A three-year bid to have the British government pardon executed Boer War fighter Harry “Breaker” Morant has failed after Australia’s attorney-general yesterday declined to revisit the case.
Morant went before a firing squad, along with fellow Australian soldier Peter Handcock, over the killing of 12 Boer prisoners in the 1899-1902 war while fighting with the British Army’s Bushveldt Carbineers.
His story has become a cause celebre and formed the basis of the movie Breaker Morant starring the late Edward Woodward, with questions still raised over whether the men had a fair trial.
Military historian James Unkles has been pushing the case, arguing that Morant and his co-accused were denied the right to prepare their cases and were not guilty because they were ordered to shoot the prisoners.
In 2010 the then-Australian attorney-general Robert McClelland asked then-British defense secretary Liam Fox to examine Unkles’ material, but his appeal was later rejected.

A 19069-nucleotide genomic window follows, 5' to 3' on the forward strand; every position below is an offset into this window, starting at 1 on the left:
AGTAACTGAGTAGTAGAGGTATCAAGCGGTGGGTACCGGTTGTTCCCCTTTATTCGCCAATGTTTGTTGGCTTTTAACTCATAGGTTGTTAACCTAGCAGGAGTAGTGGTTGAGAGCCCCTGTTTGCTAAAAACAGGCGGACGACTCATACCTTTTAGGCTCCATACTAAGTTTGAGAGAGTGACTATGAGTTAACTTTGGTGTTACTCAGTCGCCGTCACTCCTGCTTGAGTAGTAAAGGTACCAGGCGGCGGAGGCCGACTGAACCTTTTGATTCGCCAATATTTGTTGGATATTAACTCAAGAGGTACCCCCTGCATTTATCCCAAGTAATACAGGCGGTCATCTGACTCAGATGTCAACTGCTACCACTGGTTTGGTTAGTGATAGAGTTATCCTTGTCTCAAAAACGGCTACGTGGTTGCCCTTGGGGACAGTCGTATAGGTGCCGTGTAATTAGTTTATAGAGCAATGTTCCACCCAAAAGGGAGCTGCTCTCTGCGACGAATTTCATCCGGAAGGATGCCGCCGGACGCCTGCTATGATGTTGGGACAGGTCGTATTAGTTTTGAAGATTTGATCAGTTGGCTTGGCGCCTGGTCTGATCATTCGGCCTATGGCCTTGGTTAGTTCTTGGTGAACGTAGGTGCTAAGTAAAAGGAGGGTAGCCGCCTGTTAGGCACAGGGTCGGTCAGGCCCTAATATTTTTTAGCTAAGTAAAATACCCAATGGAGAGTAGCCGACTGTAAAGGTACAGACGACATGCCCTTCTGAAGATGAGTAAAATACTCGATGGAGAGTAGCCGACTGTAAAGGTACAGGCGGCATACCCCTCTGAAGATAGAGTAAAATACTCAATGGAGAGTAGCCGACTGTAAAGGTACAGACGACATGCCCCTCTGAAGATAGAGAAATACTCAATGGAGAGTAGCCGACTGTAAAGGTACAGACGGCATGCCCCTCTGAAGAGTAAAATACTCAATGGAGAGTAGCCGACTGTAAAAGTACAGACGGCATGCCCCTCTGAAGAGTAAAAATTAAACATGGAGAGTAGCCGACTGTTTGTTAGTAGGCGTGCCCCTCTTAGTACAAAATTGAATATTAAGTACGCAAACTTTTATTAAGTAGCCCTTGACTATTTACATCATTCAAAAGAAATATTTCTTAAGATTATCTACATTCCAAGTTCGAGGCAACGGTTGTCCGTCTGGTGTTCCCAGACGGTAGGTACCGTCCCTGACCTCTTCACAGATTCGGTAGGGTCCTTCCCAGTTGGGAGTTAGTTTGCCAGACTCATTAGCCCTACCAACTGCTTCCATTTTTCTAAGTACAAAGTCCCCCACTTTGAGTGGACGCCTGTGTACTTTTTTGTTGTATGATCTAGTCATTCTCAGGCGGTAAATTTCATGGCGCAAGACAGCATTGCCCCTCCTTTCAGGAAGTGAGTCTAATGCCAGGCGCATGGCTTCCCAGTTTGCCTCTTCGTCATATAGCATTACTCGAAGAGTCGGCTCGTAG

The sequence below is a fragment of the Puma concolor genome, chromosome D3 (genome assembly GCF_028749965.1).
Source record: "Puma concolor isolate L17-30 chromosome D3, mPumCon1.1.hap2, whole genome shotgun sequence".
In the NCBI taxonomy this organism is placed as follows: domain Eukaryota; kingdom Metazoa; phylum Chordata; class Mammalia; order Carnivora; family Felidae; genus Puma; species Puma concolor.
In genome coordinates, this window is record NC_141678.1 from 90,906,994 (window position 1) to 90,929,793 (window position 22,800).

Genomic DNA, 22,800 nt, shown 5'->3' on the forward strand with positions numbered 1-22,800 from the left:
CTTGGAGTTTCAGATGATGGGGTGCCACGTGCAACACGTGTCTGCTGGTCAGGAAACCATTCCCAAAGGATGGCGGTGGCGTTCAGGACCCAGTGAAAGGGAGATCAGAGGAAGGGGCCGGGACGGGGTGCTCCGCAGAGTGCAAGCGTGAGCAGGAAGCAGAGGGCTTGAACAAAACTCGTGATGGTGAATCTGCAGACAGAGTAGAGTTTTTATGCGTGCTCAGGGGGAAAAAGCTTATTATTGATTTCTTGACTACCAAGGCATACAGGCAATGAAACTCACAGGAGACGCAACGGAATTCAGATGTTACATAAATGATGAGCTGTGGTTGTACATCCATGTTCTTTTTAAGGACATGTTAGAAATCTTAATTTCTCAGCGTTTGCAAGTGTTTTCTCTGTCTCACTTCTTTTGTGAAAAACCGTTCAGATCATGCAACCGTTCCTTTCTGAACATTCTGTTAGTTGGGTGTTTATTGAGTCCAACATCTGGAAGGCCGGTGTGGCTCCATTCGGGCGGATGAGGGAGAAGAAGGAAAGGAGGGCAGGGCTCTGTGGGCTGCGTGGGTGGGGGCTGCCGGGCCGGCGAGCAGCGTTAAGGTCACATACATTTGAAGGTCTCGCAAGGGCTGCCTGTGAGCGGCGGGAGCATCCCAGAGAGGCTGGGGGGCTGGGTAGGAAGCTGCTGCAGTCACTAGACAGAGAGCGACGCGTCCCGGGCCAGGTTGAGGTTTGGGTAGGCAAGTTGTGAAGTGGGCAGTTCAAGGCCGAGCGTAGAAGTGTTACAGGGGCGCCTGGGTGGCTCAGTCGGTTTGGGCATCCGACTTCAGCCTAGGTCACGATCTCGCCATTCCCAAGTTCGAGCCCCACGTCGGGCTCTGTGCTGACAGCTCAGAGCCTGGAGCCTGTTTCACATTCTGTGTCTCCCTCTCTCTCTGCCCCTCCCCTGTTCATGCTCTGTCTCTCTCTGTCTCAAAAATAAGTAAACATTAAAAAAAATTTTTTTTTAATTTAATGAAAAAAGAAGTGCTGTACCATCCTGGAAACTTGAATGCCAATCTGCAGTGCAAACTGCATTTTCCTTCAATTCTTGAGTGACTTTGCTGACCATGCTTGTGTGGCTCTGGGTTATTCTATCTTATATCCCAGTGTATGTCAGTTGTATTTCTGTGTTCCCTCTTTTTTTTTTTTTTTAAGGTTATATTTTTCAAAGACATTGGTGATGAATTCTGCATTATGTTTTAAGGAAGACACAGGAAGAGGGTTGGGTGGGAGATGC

In a letter to Unkles, McClelland’s successor Nicola Roxon refused to take the matter further, saying it would not be appropriate to seek pardons when there appeared to be no dispute the men committed the killings.
“I consider that seeking a pardon for these men could be rightly perceived as ‘glossing over’ very grave criminal acts,” she said.
Unkles claimed either Roxon or her advisers “have made a political decision in this case.”
“They don’t want to offend the British, and there are powerful institutions and individuals in this country who want to make sure that this case goes no further,” he told ABC radio.
Morant, a horse-breaker and poet, volunteered to fight with the British against the Boers.